Walking Out of War
Ukraine, 1944: After the Soviets burned the Ukrainian city of Ternopyl to the ground to crush the stubborn Nazi occupiers, they rounded up every remaining Ukrainian man around for the Red Army’s final push on Germany. Maurice Bury, Canadian citizen, Ukrainian resistance fighter and intelligence officer, is thrust once again into the death struggle between Hitler’s Germany and Stalin’s USSR.
Fighting across the Baltics in the autumn of 1944 is tough and bloody. Then the Red Army enters Germany, where they’re no longer liberators—they’re the long-feared Communist horde, bent on destruction, rape and revenge. The Communists are determined to wipe Nazism from the face of the earth. And the soldiers want revenge for Germany’s brutal invasion and occupation.
Maurice has determined his only way out of this hell is to survive until Nazi Germany dies, and then move home to Canada. But to do that, he’ll have to not only walk out of war, but elude Stalin’s dreaded secret police.
Nastasiv, Ukraine, August 1944
Behind a long table, under a huge portrait of Stalin, sat a commissar. Soldiers brought their captives up to him one by one. He took their names and nodded, and soldiers led each one out to another truck to take them to a training camp.
It was Maurice’s turn. The commissar looked at him carefully. “How old are you?”
There was no point in lying. “Twenty-five.”
“Why aren’t you in the army, then, comrade?”
Maurice could not tell them that he already had been in the army, had been captured and then escaped. Explaining that would lead to summary execution for desertion. “I am a teacher in a rural school, exempt from compulsory service.”
“Not during wartime,” said the captain.
“I am also working on my mother’s farm. I’m the only man in the family.”
“I think you’re a deserter,” said the Commissar.
Behind him, Maurice heard Slawka gasp. “Maurice!” she whispered, and he heard her running away.
“No, comrade commissar!” Maurice protested. “No, I was never called up before the Germans invaded, and after that it was too late—”
“You’re lying,” said the commissar. He only had to look at the NKVD soldiers, and they took Maurice’s arms again.
He heard a clatter and then Slawka ran back into the hall with a short, bald man dressed in a rumpled grey suit and tie: her father, Stepan Husar, the mayor. “Please, help him!” said Slawka.
“What’s wrong, Comrade Commissar?” asked the mayor, a little out of breath.
“Nothing you need concern yourself with, Comrade,” the Commissar sneered. “This is an Army matter.”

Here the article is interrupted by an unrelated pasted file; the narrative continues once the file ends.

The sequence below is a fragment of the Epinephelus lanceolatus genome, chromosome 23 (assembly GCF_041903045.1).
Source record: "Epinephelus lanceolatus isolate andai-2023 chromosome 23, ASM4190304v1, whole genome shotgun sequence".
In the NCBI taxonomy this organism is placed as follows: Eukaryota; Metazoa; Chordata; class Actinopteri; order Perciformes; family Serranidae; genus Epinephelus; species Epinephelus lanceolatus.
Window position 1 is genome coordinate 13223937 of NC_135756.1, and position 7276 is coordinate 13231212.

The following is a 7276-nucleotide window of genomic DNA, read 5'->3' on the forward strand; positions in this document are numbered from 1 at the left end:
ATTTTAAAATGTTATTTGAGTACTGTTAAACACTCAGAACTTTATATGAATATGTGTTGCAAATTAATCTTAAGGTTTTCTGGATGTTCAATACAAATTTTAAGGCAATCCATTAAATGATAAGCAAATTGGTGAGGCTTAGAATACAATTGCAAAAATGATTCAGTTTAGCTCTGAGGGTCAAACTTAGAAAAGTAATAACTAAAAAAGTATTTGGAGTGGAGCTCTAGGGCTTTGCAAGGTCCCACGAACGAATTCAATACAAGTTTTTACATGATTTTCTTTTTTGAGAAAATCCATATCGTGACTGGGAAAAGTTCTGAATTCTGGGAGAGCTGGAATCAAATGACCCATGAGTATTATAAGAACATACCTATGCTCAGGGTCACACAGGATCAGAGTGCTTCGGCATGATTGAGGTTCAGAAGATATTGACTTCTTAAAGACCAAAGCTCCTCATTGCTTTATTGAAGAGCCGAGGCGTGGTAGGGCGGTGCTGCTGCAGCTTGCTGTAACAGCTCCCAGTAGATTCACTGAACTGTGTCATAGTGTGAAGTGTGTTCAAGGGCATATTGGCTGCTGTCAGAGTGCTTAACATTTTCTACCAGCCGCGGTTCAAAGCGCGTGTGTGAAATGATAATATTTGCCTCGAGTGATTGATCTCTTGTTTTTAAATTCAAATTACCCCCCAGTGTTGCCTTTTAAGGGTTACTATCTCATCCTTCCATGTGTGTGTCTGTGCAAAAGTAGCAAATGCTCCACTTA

“But why have you arrested this man?” Husar’s hair was messed and his tie was crooked. He tried to straighten it, embarrassed under the Commissar’s glare.
“Do you know him?”
“Maurice? Of course I know him. He’s Tekla Kuritsa’s son, he teaches in the ridna shkola, and tutors children—for free.”
“Goddammit, you liar! This man told me himself he was in UPA. Guards, take him out and shoot him.”
Maurice felt cold. His leg began to ache where he had been wounded at Kiev, and he irrationally feared that the pain would give him away—that the Commissar would be able to take it as proof that he had served in the Army.
“I don’t know anything about that,” the mayor said, speaking quickly. “I know he’s a good man, an intelligent man, loyal. He’s never been a nationalist.”
“There is no record of him as a teacher before the war,” said the commissar.
“We destroyed the records three years ago to keep them out of the Germans’ hands,” the Mayor said.
“What about you?” asked the commissar? “Are you a Party member?”
“Show me your membership card.”
“I destroyed it when the Germans came. They would have shot me. I have daughters, comrade commissar.”
The commissar drummed his fingers on the table.
“Listen, please, Commissar,” the mayor continued. “This man is not a nationalist. He’s not in UPA, not a spy. I personally vouch for him.” Maurice wondered how much of his history Husar actually knew.
“Very well. Put him on the train for Donbass.”
This time, there was no time to go home and collect any belongings. Maurice and the other captives were loaded onto a battered, creaking train and were soon on their way east, to another training camp.
This time, Maurice was not an officer, but a private soldier. The Red Army would again send him to fight—and probably die—against Nazi Germany.
Scott Bury can’t stay in one category.
After a 20-year career in journalism, he turned to writing fiction. “Sam, the Strawb Part,” a children’s story, came out in 2011, with all the proceeds going to an autism charity. Next was a paranormal short story for grown-ups, “Dark Clouds.”
The Bones of the Earth, a historical fantasy, came out in 2012. It was followed in 2013 with One Shade of Red, an erotic romance.
Army of Worn Soles, published in 2014, tells the true story of Maurice Bury, a Canadian drafted into the USSR’s Red Army to face the German invasion of the Soviet Union.
Invited to participate in two Kindle Worlds, he published Torn Roots: A Lei Crime Kindle World Novella and Jet – Stealth: A Jet Kindle World Novella. Both came out in July 2015.
In between writing books and blog posts, Scott helped found an author’s cooperative publishing venture, Independent Authors International. He is also President of author’s professional association BestSelling Reads.